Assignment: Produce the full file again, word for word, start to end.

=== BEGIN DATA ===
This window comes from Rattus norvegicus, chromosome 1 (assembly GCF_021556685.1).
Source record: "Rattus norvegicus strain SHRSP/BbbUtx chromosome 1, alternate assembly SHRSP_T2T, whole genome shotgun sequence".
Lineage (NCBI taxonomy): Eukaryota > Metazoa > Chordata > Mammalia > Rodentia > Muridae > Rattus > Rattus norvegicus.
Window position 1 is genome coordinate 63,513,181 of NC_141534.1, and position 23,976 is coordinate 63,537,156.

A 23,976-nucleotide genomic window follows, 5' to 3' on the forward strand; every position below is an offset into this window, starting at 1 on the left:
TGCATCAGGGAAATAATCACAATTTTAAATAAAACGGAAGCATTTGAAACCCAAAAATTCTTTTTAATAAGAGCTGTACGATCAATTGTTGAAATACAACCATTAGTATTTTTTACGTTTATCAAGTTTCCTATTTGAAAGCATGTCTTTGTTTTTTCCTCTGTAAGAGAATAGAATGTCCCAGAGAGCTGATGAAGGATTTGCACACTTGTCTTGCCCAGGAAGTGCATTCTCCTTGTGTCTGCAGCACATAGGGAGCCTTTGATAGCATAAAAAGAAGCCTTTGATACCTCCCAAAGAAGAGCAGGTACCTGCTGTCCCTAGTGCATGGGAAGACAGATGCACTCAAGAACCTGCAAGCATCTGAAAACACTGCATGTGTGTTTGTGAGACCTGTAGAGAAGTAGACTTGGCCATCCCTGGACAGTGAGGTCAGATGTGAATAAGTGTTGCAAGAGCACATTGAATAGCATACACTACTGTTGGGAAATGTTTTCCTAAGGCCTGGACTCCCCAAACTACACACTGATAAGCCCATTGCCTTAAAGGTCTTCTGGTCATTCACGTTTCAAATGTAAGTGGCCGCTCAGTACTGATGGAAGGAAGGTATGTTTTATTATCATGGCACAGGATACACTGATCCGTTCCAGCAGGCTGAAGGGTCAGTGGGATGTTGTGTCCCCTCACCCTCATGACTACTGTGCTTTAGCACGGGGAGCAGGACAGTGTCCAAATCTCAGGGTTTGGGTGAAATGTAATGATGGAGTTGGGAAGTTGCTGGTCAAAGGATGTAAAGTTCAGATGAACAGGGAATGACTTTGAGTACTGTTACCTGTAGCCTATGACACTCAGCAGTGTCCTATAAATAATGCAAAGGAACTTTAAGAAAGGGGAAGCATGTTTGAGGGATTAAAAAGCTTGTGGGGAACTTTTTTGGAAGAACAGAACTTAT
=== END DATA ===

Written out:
This window comes from Rattus norvegicus, chromosome 1 (assembly GCF_021556685.1).
Source record: "Rattus norvegicus strain SHRSP/BbbUtx chromosome 1, alternate assembly SHRSP_T2T, whole genome shotgun sequence".
Lineage (NCBI taxonomy): Eukaryota > Metazoa > Chordata > Mammalia > Rodentia > Muridae > Rattus > Rattus norvegicus.
Window position 1 is genome coordinate 63,513,181 of NC_141534.1, and position 23,976 is coordinate 63,537,156.

A 23,976-nucleotide genomic window follows, 5' to 3' on the forward strand; every position below is an offset into this window, starting at 1 on the left:
TGCATCAGGGAAATAATCACAATTTTAAATAAAACGGAAGCATTTGAAACCCAAAAATTCTTTTTAATAAGAGCTGTACGATCAATTGTTGAAATACAACCATTAGTATTTTTTACGTTTATCAAGTTTCCTATTTGAAAGCATGTCTTTGTTTTTTCCTCTGTAAGAGAATAGAATGTCCCAGAGAGCTGATGAAGGATTTGCACACTTGTCTTGCCCAGGAAGTGCATTCTCCTTGTGTCTGCAGCACATAGGGAGCCTTTGATAGCATAAAAAGAAGCCTTTGATACCTCCCAAAGAAGAGCAGGTACCTGCTGTCCCTAGTGCATGGGAAGACAGATGCACTCAAGAACCTGCAAGCATCTGAAAACACTGCATGTGTGTTTGTGAGACCTGTAGAGAAGTAGACTTGGCCATCCCTGGACAGTGAGGTCAGATGTGAATAAGTGTTGCAAGAGCACATTGAATAGCATACACTACTGTTGGGAAATGTTTTCCTAAGGCCTGGACTCCCCAAACTACACACTGATAAGCCCATTGCCTTAAAGGTCTTCTGGTCATTCACGTTTCAAATGTAAGTGGCCGCTCAGTACTGATGGAAGGAAGGTATGTTTTATTATCATGGCACAGGATACACTGATCCGTTCCAGCAGGCTGAAGGGTCAGTGGGATGTTGTGTCCCCTCACCCTCATGACTACTGTGCTTTAGCACGGGGAGCAGGACAGTGTCCAAATCTCAGGGTTTGGGTGAAATGTAATGATGGAGTTGGGAAGTTGCTGGTCAAAGGATGTAAAGTTCAGATGAACAGGGAATGACTTTGAGTACTGTTACCTGTAGCCTATGACACTCAGCAGTGTCCTATAAATAATGCAAAGGAACTTTAAGAAAGGGGAAGCATGTTTGAGGGATTAAAAAGCTTGTGGGGAACTTTTTTGGAAGAACAGAACTTAT